• COAL Lecture/Recital Series January 26th.  The COAL Lecture/Recital Series is proud to present a world premier performance of Sonata 3 for Trumpet and Piano composed by Missouri State’s Professor of Music, Dr. John Prescott and performed by Los Angeles based trumpeter, Jon Lewis, and Missouri State’s Professor of Music, pianist, Dr. Peter Collins.  In addition to the Prescott Sonata 3, Mr. Lewis will perform music compositions by Gershwin, Henze, Shchedrin, Simon, Turrin and Vizzutti.  Mr. Lewis enjoys the distinction of being one of LA’s top “studio musicians.” He can be heard on over 500 movie soundtracks including: Avatar, Alvin and the Chipmunks II, GI Joe, Race to Witch Mountain, Ice Age 3, Wolverine as well as the upcoming Alice in Wonderland, Percy Jackson, Wolfman and Toy Story 3 movies. Jon has played on over 1000 television shows, and his solo trumpet has been heard regularly on the JAG and Star Trek television programs for the last 15 years.  He can also be heard on the recordings of Josh Groban, Ringo Starr, Amy Grant, KD Lang, Mariah Carey, Puff Daddy, Graciela Palafox, and Bruce Lofgren. He is Principal Trumpet in the Santa Barbara Symphony Orchestra and Co-Principal Trumpet of the Hollywood Bowl Orchestra, along with performing with the Los Angeles Philharmonic and the Pasadena Symphonies, Jon teaches at California State University Northridge and is active as a soloist and clinicianThis performance will take place in Ellis Recital Hall at 7:30 p.m. on Tuesday, January 26th.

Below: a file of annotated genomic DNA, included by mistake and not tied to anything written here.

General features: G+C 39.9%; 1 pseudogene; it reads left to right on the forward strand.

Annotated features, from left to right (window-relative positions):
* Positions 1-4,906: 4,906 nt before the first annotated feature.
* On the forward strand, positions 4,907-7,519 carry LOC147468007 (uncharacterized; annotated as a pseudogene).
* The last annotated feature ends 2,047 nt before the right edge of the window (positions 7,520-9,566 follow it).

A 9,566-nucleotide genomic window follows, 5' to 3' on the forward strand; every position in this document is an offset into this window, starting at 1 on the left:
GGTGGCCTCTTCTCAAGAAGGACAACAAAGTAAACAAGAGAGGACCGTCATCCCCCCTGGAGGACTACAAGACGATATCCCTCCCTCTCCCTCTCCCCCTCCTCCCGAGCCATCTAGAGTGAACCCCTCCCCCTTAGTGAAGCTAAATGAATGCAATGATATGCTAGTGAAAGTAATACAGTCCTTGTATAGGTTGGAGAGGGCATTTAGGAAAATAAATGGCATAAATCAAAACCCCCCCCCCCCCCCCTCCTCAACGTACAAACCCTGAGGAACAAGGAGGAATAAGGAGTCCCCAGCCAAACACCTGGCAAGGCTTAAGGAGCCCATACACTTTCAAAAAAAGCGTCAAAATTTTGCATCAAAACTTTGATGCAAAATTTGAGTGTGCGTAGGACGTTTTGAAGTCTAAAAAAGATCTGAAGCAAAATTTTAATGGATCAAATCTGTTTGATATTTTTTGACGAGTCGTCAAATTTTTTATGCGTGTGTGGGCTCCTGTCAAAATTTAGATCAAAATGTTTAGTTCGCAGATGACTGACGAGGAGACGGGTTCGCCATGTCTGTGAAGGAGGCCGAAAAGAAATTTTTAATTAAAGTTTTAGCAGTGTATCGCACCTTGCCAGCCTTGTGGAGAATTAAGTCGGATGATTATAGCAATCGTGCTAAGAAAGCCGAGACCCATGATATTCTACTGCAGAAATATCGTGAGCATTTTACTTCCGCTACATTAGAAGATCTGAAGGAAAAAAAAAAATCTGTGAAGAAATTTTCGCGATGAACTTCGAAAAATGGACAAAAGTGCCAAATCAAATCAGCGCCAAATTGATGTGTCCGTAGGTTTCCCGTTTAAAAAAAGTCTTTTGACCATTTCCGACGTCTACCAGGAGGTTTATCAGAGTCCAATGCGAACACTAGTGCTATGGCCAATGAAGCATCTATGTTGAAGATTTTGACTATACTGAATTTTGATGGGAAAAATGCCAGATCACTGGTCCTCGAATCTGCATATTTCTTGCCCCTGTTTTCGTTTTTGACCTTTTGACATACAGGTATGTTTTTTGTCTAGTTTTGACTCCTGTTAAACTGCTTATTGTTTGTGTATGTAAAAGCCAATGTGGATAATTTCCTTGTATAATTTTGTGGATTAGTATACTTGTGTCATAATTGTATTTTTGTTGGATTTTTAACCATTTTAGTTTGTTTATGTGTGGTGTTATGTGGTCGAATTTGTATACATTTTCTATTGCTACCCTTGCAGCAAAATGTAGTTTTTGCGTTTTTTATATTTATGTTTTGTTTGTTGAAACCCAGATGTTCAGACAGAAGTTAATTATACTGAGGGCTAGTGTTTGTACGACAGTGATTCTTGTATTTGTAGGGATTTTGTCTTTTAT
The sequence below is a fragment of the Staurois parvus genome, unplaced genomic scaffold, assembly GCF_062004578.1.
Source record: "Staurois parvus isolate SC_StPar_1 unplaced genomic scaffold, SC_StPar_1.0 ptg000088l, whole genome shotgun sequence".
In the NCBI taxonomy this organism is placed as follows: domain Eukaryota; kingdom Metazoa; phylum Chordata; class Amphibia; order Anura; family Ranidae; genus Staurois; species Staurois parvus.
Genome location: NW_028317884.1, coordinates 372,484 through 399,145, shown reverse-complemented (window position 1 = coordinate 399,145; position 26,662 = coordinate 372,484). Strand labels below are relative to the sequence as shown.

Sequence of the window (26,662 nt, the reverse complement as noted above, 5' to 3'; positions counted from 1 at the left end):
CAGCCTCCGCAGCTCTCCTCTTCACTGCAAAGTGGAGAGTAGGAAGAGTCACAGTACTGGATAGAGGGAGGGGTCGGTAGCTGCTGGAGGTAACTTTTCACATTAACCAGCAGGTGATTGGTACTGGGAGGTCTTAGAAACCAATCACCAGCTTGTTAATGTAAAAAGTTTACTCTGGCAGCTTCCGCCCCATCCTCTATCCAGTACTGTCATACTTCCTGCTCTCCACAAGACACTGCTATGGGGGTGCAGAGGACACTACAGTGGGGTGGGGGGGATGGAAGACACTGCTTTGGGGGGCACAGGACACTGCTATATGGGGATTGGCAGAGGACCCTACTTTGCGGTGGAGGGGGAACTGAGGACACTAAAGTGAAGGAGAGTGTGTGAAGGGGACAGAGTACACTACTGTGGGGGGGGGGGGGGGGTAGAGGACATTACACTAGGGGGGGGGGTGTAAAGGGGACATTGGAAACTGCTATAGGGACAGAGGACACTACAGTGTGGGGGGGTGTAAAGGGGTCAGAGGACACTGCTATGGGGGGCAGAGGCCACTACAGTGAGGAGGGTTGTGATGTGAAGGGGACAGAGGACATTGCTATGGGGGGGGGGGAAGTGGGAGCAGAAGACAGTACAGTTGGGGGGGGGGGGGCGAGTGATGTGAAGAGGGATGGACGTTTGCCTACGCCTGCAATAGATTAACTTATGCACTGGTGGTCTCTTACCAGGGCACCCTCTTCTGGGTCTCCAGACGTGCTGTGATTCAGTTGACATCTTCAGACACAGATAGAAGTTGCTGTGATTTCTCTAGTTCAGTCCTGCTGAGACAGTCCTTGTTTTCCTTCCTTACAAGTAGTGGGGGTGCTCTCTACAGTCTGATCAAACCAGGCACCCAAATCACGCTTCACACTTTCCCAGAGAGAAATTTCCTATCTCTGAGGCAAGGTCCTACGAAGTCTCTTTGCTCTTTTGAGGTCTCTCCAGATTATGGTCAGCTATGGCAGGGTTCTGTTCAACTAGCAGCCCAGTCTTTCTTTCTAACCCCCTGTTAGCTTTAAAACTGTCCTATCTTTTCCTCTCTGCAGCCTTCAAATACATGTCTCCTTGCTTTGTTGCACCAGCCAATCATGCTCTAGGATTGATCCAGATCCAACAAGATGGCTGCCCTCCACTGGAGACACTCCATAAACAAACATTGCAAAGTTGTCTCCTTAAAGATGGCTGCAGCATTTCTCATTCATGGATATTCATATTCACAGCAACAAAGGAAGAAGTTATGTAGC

• New COAL technology classrooms ready to roll.  Siceluff 126 is fully operational and Craig 316 should be up and running next week.  Both of these rooms feature state of the art technology.  Siceluff 126, in particular, is designed to foster collaborative learning environments.  Your department heads and technology committee representatives all have seen demonstrations of what’s possible in Siceluff 126, so please ask them about what they’ve seen.  Both of these rooms will be scheduled centrally through the Dean’s Office, so talk to your department head or administratie assistant if you are intersested in scheduling a class for this room this fall.